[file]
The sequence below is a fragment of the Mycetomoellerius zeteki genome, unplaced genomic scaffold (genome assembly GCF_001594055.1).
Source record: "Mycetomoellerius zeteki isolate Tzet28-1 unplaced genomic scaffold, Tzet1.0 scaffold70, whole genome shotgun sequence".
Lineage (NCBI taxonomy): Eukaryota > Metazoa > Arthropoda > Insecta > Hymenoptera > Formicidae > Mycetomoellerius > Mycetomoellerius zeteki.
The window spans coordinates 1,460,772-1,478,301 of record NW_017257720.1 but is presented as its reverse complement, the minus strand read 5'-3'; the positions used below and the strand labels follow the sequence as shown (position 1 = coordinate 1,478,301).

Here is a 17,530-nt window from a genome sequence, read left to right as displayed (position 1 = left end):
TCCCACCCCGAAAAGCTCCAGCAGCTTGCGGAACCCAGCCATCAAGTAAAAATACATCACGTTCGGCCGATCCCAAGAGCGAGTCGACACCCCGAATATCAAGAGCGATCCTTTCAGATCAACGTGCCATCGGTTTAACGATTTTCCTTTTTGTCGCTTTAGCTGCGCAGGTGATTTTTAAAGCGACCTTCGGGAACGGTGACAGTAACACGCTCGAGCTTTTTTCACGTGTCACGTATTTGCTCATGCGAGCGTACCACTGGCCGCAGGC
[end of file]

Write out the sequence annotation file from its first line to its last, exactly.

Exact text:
The sequence below is a fragment of the Mycetomoellerius zeteki genome, unplaced genomic scaffold (genome assembly GCF_001594055.1).
Source record: "Mycetomoellerius zeteki isolate Tzet28-1 unplaced genomic scaffold, Tzet1.0 scaffold70, whole genome shotgun sequence".
Lineage (NCBI taxonomy): Eukaryota > Metazoa > Arthropoda > Insecta > Hymenoptera > Formicidae > Mycetomoellerius > Mycetomoellerius zeteki.
The window spans coordinates 1,460,772-1,478,301 of record NW_017257720.1 but is presented as its reverse complement, the minus strand read 5'-3'; the positions used below and the strand labels follow the sequence as shown (position 1 = coordinate 1,478,301).

Here is a 17,530-nt window from a genome sequence, read left to right as displayed (position 1 = left end):
TCCCACCCCGAAAAGCTCCAGCAGCTTGCGGAACCCAGCCATCAAGTAAAAATACATCACGTTCGGCCGATCCCAAGAGCGAGTCGACACCCCGAATATCAAGAGCGATCCTTTCAGATCAACGTGCCATCGGTTTAACGATTTTCCTTTTTGTCGCTTTAGCTGCGCAGGTGATTTTTAAAGCGACCTTCGGGAACGGTGACAGTAACACGCTCGAGCTTTTTTCACGTGTCACGTATTTGCTCATGCGAGCGTACCACTGGCCGCAGGC